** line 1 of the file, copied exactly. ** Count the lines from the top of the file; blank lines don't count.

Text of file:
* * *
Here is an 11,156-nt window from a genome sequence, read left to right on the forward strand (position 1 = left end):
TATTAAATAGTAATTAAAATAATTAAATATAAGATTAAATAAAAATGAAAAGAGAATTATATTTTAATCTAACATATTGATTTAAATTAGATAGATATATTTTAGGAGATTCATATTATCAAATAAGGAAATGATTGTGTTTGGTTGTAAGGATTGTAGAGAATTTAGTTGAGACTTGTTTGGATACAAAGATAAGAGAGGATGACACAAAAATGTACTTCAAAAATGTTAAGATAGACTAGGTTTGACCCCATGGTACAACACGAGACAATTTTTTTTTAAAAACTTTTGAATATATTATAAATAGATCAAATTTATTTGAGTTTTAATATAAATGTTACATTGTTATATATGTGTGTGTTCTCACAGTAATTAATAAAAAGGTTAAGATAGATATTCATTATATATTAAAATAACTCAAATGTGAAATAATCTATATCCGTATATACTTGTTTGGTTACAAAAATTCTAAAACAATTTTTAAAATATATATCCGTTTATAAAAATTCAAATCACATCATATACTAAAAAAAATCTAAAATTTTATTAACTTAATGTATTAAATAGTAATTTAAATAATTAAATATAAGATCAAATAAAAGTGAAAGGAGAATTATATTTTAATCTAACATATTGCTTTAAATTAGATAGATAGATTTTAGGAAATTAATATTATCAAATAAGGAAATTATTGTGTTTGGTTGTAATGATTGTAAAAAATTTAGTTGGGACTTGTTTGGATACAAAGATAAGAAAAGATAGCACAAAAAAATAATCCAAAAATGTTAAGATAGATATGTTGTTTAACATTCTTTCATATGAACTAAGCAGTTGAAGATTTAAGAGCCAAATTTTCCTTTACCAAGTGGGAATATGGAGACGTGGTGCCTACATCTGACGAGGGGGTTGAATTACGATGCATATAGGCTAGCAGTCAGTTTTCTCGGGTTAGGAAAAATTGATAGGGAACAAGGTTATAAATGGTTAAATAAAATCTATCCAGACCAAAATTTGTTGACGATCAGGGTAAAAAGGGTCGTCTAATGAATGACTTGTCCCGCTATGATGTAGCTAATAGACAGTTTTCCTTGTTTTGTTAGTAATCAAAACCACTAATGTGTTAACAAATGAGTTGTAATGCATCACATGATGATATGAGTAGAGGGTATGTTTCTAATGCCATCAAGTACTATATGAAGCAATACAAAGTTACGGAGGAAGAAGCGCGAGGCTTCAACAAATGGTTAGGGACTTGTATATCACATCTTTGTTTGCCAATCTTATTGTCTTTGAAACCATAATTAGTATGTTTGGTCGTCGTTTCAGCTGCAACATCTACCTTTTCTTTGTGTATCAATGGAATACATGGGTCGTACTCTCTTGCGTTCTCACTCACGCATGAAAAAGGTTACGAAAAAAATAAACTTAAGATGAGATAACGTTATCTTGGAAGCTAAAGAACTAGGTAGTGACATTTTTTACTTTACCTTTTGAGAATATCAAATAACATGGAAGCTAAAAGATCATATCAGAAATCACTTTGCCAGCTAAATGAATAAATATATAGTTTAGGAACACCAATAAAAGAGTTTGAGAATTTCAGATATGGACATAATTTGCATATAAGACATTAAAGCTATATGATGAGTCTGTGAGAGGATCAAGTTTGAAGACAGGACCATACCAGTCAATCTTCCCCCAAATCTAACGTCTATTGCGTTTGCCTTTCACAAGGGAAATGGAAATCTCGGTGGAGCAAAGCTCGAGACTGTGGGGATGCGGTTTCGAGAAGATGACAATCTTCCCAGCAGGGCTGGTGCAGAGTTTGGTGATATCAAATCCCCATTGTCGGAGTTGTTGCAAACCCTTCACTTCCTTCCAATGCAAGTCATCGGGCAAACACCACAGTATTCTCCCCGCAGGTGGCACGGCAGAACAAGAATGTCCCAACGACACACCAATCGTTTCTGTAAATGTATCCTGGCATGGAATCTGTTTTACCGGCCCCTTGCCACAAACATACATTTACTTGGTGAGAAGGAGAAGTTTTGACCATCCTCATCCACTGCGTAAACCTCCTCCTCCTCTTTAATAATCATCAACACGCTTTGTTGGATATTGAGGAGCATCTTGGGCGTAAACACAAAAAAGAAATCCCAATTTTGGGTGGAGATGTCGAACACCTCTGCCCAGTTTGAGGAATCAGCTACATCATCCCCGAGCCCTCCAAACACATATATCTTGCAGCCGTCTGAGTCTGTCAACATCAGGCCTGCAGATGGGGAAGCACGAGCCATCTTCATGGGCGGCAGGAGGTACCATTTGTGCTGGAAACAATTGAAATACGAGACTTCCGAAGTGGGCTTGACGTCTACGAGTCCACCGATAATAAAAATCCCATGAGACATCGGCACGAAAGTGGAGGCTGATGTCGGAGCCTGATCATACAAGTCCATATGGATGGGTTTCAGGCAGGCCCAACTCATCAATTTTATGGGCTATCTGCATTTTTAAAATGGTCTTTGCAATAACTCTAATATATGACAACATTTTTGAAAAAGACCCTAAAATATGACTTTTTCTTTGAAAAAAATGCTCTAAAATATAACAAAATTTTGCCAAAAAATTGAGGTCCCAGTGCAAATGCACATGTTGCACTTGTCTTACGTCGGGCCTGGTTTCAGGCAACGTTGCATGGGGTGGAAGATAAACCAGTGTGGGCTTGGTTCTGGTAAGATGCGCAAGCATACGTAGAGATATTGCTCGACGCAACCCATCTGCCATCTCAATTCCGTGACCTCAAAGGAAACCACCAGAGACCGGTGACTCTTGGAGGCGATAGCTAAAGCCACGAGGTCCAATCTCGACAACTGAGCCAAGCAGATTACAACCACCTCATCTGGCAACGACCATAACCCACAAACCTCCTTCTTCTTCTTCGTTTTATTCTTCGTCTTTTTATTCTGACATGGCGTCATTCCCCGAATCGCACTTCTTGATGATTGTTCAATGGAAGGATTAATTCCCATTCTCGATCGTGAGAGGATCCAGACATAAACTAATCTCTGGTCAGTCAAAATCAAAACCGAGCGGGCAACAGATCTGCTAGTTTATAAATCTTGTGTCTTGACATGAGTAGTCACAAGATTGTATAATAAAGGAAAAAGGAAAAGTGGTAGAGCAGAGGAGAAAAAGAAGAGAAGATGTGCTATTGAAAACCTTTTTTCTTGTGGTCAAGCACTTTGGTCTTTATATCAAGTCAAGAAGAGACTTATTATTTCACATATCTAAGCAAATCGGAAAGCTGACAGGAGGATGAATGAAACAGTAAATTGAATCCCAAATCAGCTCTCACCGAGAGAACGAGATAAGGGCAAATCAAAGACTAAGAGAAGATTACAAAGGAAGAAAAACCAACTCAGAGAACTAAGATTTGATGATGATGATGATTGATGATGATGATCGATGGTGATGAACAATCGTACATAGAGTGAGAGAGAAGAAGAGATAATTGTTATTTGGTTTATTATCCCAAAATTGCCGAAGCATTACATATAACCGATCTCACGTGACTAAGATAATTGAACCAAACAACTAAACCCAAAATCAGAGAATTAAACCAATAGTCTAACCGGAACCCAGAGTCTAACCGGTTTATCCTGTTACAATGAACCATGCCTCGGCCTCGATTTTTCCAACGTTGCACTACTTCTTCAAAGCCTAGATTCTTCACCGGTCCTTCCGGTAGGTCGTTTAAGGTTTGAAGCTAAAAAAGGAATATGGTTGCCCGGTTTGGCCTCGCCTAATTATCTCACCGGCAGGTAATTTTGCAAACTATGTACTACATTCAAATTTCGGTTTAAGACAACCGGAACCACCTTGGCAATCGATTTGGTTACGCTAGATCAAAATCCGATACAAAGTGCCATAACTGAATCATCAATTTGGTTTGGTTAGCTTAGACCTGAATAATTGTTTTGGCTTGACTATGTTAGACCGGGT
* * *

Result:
Here is an 11,156-nt window from a genome sequence, read left to right on the forward strand (position 1 = left end):